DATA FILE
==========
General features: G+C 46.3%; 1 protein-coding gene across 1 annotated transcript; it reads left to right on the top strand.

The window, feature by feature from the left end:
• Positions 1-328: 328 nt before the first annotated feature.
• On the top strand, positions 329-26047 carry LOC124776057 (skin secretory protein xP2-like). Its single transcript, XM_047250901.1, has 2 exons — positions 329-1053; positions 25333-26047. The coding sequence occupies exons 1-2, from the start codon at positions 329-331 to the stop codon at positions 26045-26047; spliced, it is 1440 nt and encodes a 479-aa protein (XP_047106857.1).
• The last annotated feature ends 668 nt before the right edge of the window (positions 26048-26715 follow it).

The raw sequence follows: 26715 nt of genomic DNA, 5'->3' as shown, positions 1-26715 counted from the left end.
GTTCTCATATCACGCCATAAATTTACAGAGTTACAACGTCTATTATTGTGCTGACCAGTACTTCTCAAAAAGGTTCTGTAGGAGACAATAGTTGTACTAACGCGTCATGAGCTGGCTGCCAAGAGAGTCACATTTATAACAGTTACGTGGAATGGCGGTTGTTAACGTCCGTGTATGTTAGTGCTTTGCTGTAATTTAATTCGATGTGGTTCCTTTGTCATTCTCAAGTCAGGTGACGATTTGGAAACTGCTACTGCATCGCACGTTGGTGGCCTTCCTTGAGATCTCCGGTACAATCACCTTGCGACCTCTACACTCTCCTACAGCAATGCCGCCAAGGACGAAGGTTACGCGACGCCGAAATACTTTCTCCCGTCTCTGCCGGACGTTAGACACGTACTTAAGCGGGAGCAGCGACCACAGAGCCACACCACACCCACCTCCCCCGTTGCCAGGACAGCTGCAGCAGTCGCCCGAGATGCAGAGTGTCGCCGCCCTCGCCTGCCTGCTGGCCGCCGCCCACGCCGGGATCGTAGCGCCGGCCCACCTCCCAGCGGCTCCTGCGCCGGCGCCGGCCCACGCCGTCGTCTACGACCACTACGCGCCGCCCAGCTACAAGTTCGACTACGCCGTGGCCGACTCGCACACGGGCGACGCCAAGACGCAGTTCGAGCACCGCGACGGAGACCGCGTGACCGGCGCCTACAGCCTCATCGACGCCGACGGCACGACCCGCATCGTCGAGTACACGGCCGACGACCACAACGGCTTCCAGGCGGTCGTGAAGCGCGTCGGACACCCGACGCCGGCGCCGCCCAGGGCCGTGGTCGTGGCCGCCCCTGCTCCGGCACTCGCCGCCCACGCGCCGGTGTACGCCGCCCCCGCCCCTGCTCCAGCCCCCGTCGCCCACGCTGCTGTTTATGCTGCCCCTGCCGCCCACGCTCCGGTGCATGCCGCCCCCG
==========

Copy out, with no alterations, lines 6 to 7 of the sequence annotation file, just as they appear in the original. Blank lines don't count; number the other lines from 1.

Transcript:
The raw sequence follows: 26715 nt of genomic DNA, 5'->3' as shown, positions 1-26715 counted from the left end.
GTTCTCATATCACGCCATAAATTTACAGAGTTACAACGTCTATTATTGTGCTGACCAGTACTTCTCAAAAAGGTTCTGTAGGAGACAATAGTTGTACTAACGCGTCATGAGCTGGCTGCCAAGAGAGTCACATTTATAACAGTTACGTGGAATGGCGGTTGTTAACGTCCGTGTATGTTAGTGCTTTGCTGTAATTTAATTCGATGTGGTTCCTTTGTCATTCTCAAGTCAGGTGACGATTTGGAAACTGCTACTGCATCGCACGTTGGTGGCCTTCCTTGAGATCTCCGGTACAATCACCTTGCGACCTCTACACTCTCCTACAGCAATGCCGCCAAGGACGAAGGTTACGCGACGCCGAAATACTTTCTCCCGTCTCTGCCGGACGTTAGACACGTACTTAAGCGGGAGCAGCGACCACAGAGCCACACCACACCCACCTCCCCCGTTGCCAGGACAGCTGCAGCAGTCGCCCGAGATGCAGAGTGTCGCCGCCCTCGCCTGCCTGCTGGCCGCCGCCCACGCCGGGATCGTAGCGCCGGCCCACCTCCCAGCGGCTCCTGCGCCGGCGCCGGCCCACGCCGTCGTCTACGACCACTACGCGCCGCCCAGCTACAAGTTCGACTACGCCGTGGCCGACTCGCACACGGGCGACGCCAAGACGCAGTTCGAGCACCGCGACGGAGACCGCGTGACCGGCGCCTACAGCCTCATCGACGCCGACGGCACGACCCGCATCGTCGAGTACACGGCCGACGACCACAACGGCTTCCAGGCGGTCGTGAAGCGCGTCGGACACCCGACGCCGGCGCCGCCCAGGGCCGTGGTCGTGGCCGCCCCTGCTCCGGCACTCGCCGCCCACGCGCCGGTGTACGCCGCCCCCGCCCCTGCTCCAGCCCCCGTCGCCCACGCTGCTGTTTATGCTGCCCCTGCCGCCCACGCTCCGGTGCATGCCGCCCCCG